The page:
The way that I have approached this concern with my own son and with other young men through the years is to challenge them to become the kind of men that the kind of women they hope to marry would desire to have as husbands. Fathers are called to be disciplers of their children (Ephesians 6:4) and a necessary part of that calling is for dads to teach their sons how to prepare to become husbands and fathers. Granted, some may called by God to permanent singleness, but they will be the exceptions, not the rule.
When Voddie writes about this issue he does so with biblical insights that have been forged in the furnace of being raised fatherless. There is no false idealism here, only the the passionate plea of a pastor and father who well-understands the challenges that are facing young men in our sexually confused culture. He challenges fathers of daughters to invest in young men to help them become marriageable.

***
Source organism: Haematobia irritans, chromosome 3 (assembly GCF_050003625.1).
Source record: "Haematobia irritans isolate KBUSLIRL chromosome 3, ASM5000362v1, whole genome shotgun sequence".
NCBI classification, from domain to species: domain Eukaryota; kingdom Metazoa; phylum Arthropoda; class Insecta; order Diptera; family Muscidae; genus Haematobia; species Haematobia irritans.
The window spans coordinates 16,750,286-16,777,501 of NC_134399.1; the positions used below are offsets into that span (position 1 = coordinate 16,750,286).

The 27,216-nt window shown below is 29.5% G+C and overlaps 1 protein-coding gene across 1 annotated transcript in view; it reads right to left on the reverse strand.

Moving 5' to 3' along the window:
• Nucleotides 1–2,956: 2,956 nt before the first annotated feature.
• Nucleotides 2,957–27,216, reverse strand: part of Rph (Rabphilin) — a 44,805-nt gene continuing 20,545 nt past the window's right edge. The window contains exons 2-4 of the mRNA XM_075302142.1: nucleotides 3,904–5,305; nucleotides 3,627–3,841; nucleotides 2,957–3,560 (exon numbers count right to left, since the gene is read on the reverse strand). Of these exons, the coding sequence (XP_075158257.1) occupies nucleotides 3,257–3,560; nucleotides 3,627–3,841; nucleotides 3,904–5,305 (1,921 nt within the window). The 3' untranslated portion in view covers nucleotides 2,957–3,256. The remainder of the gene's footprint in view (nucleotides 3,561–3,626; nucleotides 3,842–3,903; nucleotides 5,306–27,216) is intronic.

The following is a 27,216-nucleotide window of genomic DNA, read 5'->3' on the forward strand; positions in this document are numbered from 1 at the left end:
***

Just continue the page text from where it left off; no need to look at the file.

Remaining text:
We cannot expect young men in our culture to turn up as ready-made husbands. Our culture is broken. As a result, young men are broken. They do not have the tools they need. This is not always due to a lack of spiritual commitment. It is usually a result of a lack of teaching and discipleship. They just don't know what they dont know. As a result, fathers have to consider the possibility that they may, in a very real way, have to build their own son-in-law. Of course, this is not a problem for men with a multigenerational vision who view the work as an investment i their children's children (193).This counsel is appropriate not only for men with daughters, but for all men who are thinking about the generations to follow. It is sound counsel for churches who should look for ways to evangelize, challenge and disciple the future men the Lord entrusts to them.